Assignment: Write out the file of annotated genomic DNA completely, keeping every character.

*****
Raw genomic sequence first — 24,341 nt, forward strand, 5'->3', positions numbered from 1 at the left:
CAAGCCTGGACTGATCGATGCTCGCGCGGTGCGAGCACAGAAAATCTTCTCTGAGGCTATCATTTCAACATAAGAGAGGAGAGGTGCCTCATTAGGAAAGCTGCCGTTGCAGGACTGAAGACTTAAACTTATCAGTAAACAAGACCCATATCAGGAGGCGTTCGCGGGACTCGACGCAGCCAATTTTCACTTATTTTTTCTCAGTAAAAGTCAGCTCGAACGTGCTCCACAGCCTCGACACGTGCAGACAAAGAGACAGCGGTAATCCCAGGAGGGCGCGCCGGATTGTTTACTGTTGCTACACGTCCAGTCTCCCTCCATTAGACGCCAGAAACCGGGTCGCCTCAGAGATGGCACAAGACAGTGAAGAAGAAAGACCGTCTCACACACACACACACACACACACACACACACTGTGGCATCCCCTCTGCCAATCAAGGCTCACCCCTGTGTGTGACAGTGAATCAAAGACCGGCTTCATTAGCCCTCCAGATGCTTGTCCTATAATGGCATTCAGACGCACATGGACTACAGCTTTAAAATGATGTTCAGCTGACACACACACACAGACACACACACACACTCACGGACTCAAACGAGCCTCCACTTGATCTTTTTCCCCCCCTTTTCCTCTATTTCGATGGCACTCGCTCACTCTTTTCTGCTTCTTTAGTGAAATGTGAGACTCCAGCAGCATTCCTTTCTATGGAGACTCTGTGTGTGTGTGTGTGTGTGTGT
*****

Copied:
Raw genomic sequence first — 24,341 nt, forward strand, 5'->3', positions numbered from 1 at the left:
CAAGCCTGGACTGATCGATGCTCGCGCGGTGCGAGCACAGAAAATCTTCTCTGAGGCTATCATTTCAACATAAGAGAGGAGAGGTGCCTCATTAGGAAAGCTGCCGTTGCAGGACTGAAGACTTAAACTTATCAGTAAACAAGACCCATATCAGGAGGCGTTCGCGGGACTCGACGCAGCCAATTTTCACTTATTTTTTCTCAGTAAAAGTCAGCTCGAACGTGCTCCACAGCCTCGACACGTGCAGACAAAGAGACAGCGGTAATCCCAGGAGGGCGCGCCGGATTGTTTACTGTTGCTACACGTCCAGTCTCCCTCCATTAGACGCCAGAAACCGGGTCGCCTCAGAGATGGCACAAGACAGTGAAGAAGAAAGACCGTCTCACACACACACACACACACACACACACACACTGTGGCATCCCCTCTGCCAATCAAGGCTCACCCCTGTGTGTGACAGTGAATCAAAGACCGGCTTCATTAGCCCTCCAGATGCTTGTCCTATAATGGCATTCAGACGCACATGGACTACAGCTTTAAAATGATGTTCAGCTGACACACACACACAGACACACACACACACTCACGGACTCAAACGAGCCTCCACTTGATCTTTTTCCCCCCCTTTTCCTCTATTTCGATGGCACTCGCTCACTCTTTTCTGCTTCTTTAGTGAAATGTGAGACTCCAGCAGCATTCCTTTCTATGGAGACTCTGTGTGTGTGTGTGTGTGTGTGT